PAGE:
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The SLA resin printer is very useful to communicate certain aspects of design due to the material the printer prints with. The printer can use a variety of coloured or clear resins to print. My project featured a separate internal structure within an external frame and therefore the clear resin was ideal for communicating this aspect of the design.

However, to make sure your model is printed correctly, a number of points need to be kept in mind.

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This printer is unlike the ABS and powder printers not only when it comes to material but also the orientation in which it prints. The model is printed upside in layers by slowly raising a platform out of a pool of resin. My models would often not adhere to this base platform and that would cause the print to sag on one side. This might occur due to:

  • Problems with the model (inverted faces, un-welded vertices etc)
  • The base platform not being clean
  • Impurities in the resin
  • Insufficient foundation and support material

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Due to the orientation in which the model is printed and the action of pulling the model out of the pool of resin may cause horizontal elements in the model to sag if vertical elements or supports are not introduced at nearby intervals. The floor plates of one of my first resin models sagged towards the inside as there wasn’t enough vertical elements. (This error would not have occurred with the powder printer or ABS printer)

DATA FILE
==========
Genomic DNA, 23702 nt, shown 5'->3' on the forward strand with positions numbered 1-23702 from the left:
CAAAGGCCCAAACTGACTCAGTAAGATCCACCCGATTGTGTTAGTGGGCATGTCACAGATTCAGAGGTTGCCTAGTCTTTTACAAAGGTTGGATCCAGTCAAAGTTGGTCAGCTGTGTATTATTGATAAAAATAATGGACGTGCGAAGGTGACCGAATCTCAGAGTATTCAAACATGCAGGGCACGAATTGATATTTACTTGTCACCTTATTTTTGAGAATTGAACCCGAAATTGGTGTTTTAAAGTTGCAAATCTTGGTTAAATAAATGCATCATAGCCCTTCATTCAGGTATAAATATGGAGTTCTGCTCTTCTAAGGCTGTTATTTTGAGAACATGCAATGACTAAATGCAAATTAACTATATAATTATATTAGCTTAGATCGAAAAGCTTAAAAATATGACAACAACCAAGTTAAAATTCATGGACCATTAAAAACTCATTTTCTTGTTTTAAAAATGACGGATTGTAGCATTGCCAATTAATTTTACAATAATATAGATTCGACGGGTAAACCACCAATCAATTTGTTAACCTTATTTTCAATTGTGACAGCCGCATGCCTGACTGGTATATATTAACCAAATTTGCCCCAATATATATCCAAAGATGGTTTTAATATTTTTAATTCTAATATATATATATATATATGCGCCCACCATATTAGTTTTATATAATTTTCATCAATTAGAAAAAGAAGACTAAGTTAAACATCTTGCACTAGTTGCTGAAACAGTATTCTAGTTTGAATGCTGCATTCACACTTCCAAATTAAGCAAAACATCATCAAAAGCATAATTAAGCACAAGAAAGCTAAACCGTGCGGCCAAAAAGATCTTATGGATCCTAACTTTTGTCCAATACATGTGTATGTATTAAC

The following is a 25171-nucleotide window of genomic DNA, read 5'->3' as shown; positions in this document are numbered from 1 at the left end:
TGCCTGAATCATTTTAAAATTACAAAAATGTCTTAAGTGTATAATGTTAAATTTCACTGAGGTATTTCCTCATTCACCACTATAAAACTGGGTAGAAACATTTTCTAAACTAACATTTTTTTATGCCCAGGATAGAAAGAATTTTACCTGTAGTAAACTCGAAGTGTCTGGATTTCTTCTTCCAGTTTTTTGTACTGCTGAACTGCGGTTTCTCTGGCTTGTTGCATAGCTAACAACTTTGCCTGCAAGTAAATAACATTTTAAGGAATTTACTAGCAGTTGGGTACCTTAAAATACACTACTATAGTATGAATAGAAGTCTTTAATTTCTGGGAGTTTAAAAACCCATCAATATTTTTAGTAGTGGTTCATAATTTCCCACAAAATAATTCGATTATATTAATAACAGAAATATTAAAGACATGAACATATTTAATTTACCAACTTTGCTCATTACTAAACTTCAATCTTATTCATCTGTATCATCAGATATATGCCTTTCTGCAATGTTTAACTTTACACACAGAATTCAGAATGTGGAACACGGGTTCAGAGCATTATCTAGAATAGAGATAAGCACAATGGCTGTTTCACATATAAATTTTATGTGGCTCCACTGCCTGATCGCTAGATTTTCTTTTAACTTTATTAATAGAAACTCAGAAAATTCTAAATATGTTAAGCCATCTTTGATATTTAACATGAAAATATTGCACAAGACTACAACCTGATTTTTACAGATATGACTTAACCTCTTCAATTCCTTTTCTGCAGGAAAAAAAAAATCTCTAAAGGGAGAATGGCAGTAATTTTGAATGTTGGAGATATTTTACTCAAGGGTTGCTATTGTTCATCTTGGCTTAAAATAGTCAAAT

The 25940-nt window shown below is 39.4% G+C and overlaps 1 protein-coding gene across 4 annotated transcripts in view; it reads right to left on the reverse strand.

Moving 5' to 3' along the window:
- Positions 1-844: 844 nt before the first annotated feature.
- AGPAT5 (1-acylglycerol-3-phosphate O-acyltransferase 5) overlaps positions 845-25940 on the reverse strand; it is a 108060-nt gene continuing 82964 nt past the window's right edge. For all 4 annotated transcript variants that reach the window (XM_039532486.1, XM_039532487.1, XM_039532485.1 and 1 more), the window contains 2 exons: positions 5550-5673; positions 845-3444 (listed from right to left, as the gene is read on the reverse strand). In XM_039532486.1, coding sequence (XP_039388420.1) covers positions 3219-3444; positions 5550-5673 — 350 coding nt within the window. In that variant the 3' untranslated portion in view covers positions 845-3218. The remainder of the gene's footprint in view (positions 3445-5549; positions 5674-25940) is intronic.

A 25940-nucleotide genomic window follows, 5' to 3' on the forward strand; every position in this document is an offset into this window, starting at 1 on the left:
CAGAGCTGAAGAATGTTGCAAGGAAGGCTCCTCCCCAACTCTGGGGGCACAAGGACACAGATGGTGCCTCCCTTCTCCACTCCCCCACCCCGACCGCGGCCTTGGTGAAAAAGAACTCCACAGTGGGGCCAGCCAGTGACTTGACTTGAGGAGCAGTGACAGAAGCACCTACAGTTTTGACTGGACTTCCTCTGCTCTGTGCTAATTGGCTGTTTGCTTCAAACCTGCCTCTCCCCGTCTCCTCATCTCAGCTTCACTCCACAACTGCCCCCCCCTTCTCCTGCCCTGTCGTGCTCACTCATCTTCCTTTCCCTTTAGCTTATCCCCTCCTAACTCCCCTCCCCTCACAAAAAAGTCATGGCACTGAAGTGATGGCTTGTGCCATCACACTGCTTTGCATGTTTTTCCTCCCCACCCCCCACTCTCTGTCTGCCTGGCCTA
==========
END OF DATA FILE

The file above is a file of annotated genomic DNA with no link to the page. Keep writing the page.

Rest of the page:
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Resin may get trapped inside the model if there isn’t an opening for the resin to drain out of. Again, one my first models still has resin trapped inside it and with resin being slightly translucent, it is visible and may not be desired.

Lastly, since these types of printers are still being tested and perfected, the printers are not perfect yet. Therefore, the printer may just ignore a certain element of the model without any warning. The best ways to get around this I found were:

  • Keep the model as simple as possible
  • Make sure the model is one object before converting to .stl
  • Within the object make sure the faces are oriented correctly
  • Make sure all vertices are welded appropriately

The SLA printer is a very interesting piece of equipment and the finished products if printed correctly look great and work perfectly to communicate exactly what I needed in my project.

– Akhil Mathew 2016

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Mecanoo B.15 Modelmaking Award 2016

We are very pleased to announce the return of the Mecanoo B.15 Modelmaking award for 2016!